Arawakan Languages

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Arawakan Languages


one of the largest families of Indian languages, widespread in the northern part of South America (in the Orinoco, Rio Negro, and Amazon river basins), on the islands of the West Indies, and in southern Florida. There are up to 40 Arawakan languages forming either four or eight large subgroups depending on the system of classification. The most well-known languages are Lokono (Arawak proper), Guajiro, Island Carib, Maipuri, Achagua, Ipuriná, Taino, Piro, Mojo, Paressí. The phonological system of the Arawakan languages is of the so-called Atlantic type: although the vowel system is well-developed (six or seven phonemes), there are relatively few consonants (usually 12—14 phonemes). Their morphological structure is basically agglutinative with some tendencies toward polysynthesism. Suffixation is predominant, but prefixation (possessive prefixation in the noun, subject prefixation in the verb, preverbs, and so forth) also plays a large role. There are both prepositions and postpositions. The pronominal subject often follows the verb, and the demonstrative pronoun follows the word which is modified. There is considerable lexical divergence among the languages. The system of word formation is well developed.


Alden Mason, J. “The Languages of South American Indians,” in Handbook of South American Indians, vol. 6. Washington, D. C, 1950.
Kingsley Noble, G. Proto-Arawakan and Its Descendants. The Hague, 1965.


References in periodicals archive ?
Heckenberger, Michael (2002) "Rethinking the Arawakan diaspora: hierarchy, regionality, and the Amazonian formative" In Comparative Arawakan histories: rethinking language family and culture area in Amazonia, 99-122.
2002 "A new model of the Northern Arawakan Expansion".
18) More specifically: Afro-Asiatic, Arawakan, Australian, Austronesian, Aymaran, Dravidian, Japanese, Kartvelian, Khoisan, Matacoan, Mayan, Indo-European, Niger-Congo, Sino-Tibetan, Siouan and Uralic.
Thomason & Kaufmann 1988), such as documented extensively for the Vaupes area at the Colombian/Brazilian border (Aikhenvald 2002), including the spread of a SwAt system from Tucanoan languages to the Arawakan language Tariana.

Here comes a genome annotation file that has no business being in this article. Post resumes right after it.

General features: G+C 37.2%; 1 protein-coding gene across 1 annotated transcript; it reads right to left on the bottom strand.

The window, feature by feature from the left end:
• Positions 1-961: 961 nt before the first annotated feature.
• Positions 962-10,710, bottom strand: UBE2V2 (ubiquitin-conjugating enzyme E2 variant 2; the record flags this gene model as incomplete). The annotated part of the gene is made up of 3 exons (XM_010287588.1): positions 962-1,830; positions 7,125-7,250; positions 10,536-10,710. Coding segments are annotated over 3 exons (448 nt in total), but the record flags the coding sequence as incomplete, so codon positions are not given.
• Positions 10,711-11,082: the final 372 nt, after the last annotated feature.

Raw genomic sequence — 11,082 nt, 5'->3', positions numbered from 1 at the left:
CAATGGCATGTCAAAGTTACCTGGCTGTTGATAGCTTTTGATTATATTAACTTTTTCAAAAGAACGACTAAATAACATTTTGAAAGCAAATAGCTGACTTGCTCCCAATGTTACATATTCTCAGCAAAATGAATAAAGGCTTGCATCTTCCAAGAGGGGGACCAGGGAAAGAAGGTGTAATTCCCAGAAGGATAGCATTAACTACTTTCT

Index of languages Geographical Language Family area Source 'Ala'ala Austronesian Papua New Guinea Ross (2002a) (Oceanic) Albanian Indo-European Albania Buchholz and (Albanian) Fiedler (1987) Ambae Austronesian Vanuatu (Ambae Hyslop (2001) (Oceanic) islands) Apalai Carib Brazil (Paru Koehn and Koehn Leste River) (1986) Arosi Austronesian Solomon Islands Lynch and Horoi (Oceanic) (2002) Axininca Campa Arawakan Peru (Pachitea Spring (1992) River) Blackfoot Algic Canada (Alberta) Frantz (1991) (Plains) Chamorro Austronesian Guam Topping (1973) Cheyenne Algic USA (Montana) Davis (1962) (Plains) Danish Indo-European Denmark Basboll and (Germ.
frequent use of topicalizers, serialization, copular constructions, and TMA system)--to similar linguistic features in North Arawakan languages.
Namely Chipewyan (703, Athabaskan, Northern Amerindian), Amuesha (824, Arawakan, Southern Amerindian) and Nama (913, Khoisan, "other families").
Both of these groups manifested linguistic association with Antillean culture -- Calusa with Arawakan and Timucua with Carib -- both of which are derived from South American linguistic families.
An interesting case where the constraint in (83b), AlignL(Word, [sg]), plays a role is in the Arawakan langauge Bare.
Chapter 5 is a short comparative discussion of the surrounding Tupi-Guarani and Arawakan matrices.
While their distinctive language is an Amerindian one, belonging to the Arawakan group (Cayetano 1997:86; Taylor 1977:14-15), much of their expressive culture, and especially their music, is clearly derived in part from African sources.
50 [euro]), is a scholarly introduction, informed by serious fieldwork, to the present Amerindian inhabitants of Suriname, eight different groups who speak languages of either the Cariban or Arawakan families.